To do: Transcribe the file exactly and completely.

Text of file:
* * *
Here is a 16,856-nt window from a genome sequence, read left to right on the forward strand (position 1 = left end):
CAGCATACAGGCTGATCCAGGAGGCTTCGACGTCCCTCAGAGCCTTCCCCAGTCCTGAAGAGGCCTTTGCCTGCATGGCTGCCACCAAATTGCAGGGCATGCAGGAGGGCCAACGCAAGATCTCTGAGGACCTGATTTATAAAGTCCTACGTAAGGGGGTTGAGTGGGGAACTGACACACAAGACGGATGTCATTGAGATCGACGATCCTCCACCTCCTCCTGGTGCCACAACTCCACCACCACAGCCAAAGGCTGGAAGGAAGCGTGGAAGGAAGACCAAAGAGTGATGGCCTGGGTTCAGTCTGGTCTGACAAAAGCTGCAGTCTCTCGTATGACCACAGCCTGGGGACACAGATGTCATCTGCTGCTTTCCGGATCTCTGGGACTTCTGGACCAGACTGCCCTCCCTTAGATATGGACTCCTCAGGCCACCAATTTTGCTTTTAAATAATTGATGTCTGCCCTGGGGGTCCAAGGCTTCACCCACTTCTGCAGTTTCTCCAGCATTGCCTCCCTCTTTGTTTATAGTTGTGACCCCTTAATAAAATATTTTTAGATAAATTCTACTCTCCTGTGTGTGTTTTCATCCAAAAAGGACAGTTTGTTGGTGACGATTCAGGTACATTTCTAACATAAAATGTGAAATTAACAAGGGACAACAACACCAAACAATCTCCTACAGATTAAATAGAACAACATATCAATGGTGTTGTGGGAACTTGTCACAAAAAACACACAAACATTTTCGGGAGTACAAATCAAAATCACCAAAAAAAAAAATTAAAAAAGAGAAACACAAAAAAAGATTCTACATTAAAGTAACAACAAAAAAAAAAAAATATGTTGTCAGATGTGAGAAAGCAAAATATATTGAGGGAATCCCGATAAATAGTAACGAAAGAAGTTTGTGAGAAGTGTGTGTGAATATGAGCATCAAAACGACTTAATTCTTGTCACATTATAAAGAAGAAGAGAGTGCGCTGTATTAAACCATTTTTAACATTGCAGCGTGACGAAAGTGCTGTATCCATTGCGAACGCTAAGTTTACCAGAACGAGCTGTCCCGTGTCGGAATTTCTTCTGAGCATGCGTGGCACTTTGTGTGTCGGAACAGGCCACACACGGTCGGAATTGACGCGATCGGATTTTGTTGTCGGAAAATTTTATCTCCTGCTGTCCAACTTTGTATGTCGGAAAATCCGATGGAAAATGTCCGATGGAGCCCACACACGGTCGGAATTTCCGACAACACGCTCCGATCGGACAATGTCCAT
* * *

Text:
Here is a 16,856-nt window from a genome sequence, read left to right on the forward strand (position 1 = left end):
CAGCATACAGGCTGATCCAGGAGGCTTCGACGTCCCTCAGAGCCTTCCCCAGTCCTGAAGAGGCCTTTGCCTGCATGGCTGCCACCAAATTGCAGGGCATGCAGGAGGGCCAACGCAAGATCTCTGAGGACCTGATTTATAAAGTCCTACGTAAGGGGGTTGAGTGGGGAACTGACACACAAGACGGATGTCATTGAGATCGACGATCCTCCACCTCCTCCTGGTGCCACAACTCCACCACCACAGCCAAAGGCTGGAAGGAAGCGTGGAAGGAAGACCAAAGAGTGATGGCCTGGGTTCAGTCTGGTCTGACAAAAGCTGCAGTCTCTCGTATGACCACAGCCTGGGGACACAGATGTCATCTGCTGCTTTCCGGATCTCTGGGACTTCTGGACCAGACTGCCCTCCCTTAGATATGGACTCCTCAGGCCACCAATTTTGCTTTTAAATAATTGATGTCTGCCCTGGGGGTCCAAGGCTTCACCCACTTCTGCAGTTTCTCCAGCATTGCCTCCCTCTTTGTTTATAGTTGTGACCCCTTAATAAAATATTTTTAGATAAATTCTACTCTCCTGTGTGTGTTTTCATCCAAAAAGGACAGTTTGTTGGTGACGATTCAGGTACATTTCTAACATAAAATGTGAAATTAACAAGGGACAACAACACCAAACAATCTCCTACAGATTAAATAGAACAACATATCAATGGTGTTGTGGGAACTTGTCACAAAAAACACACAAACATTTTCGGGAGTACAAATCAAAATCACCAAAAAAAAAAATTAAAAAAGAGAAACACAAAAAAAGATTCTACATTAAAGTAACAACAAAAAAAAAAAAATATGTTGTCAGATGTGAGAAAGCAAAATATATTGAGGGAATCCCGATAAATAGTAACGAAAGAAGTTTGTGAGAAGTGTGTGTGAATATGAGCATCAAAACGACTTAATTCTTGTCACATTATAAAGAAGAAGAGAGTGCGCTGTATTAAACCATTTTTAACATTGCAGCGTGACGAAAGTGCTGTATCCATTGCGAACGCTAAGTTTACCAGAACGAGCTGTCCCGTGTCGGAATTTCTTCTGAGCATGCGTGGCACTTTGTGTGTCGGAACAGGCCACACACGGTCGGAATTGACGCGATCGGATTTTGTTGTCGGAAAATTTTATCTCCTGCTGTCCAACTTTGTATGTCGGAAAATCCGATGGAAAATGTCCGATGGAGCCCACACACGGTCGGAATTTCCGACAACACGCTCCGATCGGACAATGTCCAT